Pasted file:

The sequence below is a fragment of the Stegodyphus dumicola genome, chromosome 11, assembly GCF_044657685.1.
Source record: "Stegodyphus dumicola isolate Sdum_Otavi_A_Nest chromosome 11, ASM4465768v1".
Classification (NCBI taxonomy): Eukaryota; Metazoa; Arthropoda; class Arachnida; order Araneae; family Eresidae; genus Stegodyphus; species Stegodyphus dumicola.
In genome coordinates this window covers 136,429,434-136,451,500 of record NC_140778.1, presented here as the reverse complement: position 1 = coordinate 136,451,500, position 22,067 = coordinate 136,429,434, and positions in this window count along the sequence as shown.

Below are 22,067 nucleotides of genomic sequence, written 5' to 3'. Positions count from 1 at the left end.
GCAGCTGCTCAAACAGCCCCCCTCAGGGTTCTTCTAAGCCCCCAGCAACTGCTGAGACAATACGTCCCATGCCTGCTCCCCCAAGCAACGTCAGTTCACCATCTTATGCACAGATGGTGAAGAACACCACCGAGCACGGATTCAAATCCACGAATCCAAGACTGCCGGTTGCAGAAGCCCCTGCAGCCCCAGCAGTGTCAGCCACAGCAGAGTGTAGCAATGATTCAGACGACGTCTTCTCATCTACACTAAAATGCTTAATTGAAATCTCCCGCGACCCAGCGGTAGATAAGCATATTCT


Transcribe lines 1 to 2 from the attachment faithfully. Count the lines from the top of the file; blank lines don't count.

The sequence below is a fragment of the Stegodyphus dumicola genome, chromosome 11, assembly GCF_044657685.1.
Source record: "Stegodyphus dumicola isolate Sdum_Otavi_A_Nest chromosome 11, ASM4465768v1".